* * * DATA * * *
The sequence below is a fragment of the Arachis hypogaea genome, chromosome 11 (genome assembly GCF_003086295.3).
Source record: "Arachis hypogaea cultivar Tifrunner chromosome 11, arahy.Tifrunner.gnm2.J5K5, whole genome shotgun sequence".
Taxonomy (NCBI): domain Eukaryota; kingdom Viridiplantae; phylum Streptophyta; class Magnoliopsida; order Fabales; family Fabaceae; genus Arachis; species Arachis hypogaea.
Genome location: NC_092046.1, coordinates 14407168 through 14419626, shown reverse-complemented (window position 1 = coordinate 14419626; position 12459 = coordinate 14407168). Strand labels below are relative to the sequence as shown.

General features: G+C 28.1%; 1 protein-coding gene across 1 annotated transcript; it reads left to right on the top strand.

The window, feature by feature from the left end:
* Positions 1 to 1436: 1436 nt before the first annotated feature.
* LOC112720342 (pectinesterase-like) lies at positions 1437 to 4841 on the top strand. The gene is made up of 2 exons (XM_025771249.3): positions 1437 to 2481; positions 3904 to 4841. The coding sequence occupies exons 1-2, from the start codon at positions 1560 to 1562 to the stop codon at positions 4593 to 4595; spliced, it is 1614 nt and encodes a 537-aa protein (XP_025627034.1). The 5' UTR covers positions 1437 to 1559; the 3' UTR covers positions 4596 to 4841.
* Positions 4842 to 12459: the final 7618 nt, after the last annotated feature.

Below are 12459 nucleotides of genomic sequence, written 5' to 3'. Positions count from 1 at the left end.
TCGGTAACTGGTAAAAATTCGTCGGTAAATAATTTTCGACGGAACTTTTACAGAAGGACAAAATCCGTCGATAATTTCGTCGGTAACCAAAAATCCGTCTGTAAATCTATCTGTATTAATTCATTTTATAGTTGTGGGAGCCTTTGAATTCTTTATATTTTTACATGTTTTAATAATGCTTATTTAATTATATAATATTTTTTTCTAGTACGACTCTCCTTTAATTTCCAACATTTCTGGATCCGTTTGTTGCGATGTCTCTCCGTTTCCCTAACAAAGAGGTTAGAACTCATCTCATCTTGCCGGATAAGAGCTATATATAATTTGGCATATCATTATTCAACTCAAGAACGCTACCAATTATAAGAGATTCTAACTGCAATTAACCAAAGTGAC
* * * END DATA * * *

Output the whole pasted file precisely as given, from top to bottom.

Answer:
The sequence below is a fragment of the Arachis hypogaea genome, chromosome 11 (genome assembly GCF_003086295.3).
Source record: "Arachis hypogaea cultivar Tifrunner chromosome 11, arahy.Tifrunner.gnm2.J5K5, whole genome shotgun sequence".
Taxonomy (NCBI): domain Eukaryota; kingdom Viridiplantae; phylum Streptophyta; class Magnoliopsida; order Fabales; family Fabaceae; genus Arachis; species Arachis hypogaea.
Genome location: NC_092046.1, coordinates 14407168 through 14419626, shown reverse-complemented (window position 1 = coordinate 14419626; position 12459 = coordinate 14407168). Strand labels below are relative to the sequence as shown.

General features: G+C 28.1%; 1 protein-coding gene across 1 annotated transcript; it reads left to right on the top strand.

The window, feature by feature from the left end:
* Positions 1 to 1436: 1436 nt before the first annotated feature.
* LOC112720342 (pectinesterase-like) lies at positions 1437 to 4841 on the top strand. The gene is made up of 2 exons (XM_025771249.3): positions 1437 to 2481; positions 3904 to 4841. The coding sequence occupies exons 1-2, from the start codon at positions 1560 to 1562 to the stop codon at positions 4593 to 4595; spliced, it is 1614 nt and encodes a 537-aa protein (XP_025627034.1). The 5' UTR covers positions 1437 to 1559; the 3' UTR covers positions 4596 to 4841.
* Positions 4842 to 12459: the final 7618 nt, after the last annotated feature.

Below are 12459 nucleotides of genomic sequence, written 5' to 3'. Positions count from 1 at the left end.
TCGGTAACTGGTAAAAATTCGTCGGTAAATAATTTTCGACGGAACTTTTACAGAAGGACAAAATCCGTCGATAATTTCGTCGGTAACCAAAAATCCGTCTGTAAATCTATCTGTATTAATTCATTTTATAGTTGTGGGAGCCTTTGAATTCTTTATATTTTTACATGTTTTAATAATGCTTATTTAATTATATAATATTTTTTTCTAGTACGACTCTCCTTTAATTTCCAACATTTCTGGATCCGTTTGTTGCGATGTCTCTCCGTTTCCCTAACAAAGAGGTTAGAACTCATCTCATCTTGCCGGATAAGAGCTATATATAATTTGGCATATCATTATTCAACTCAAGAACGCTACCAATTATAAGAGATTCTAACTGCAATTAACCAAAGTGAC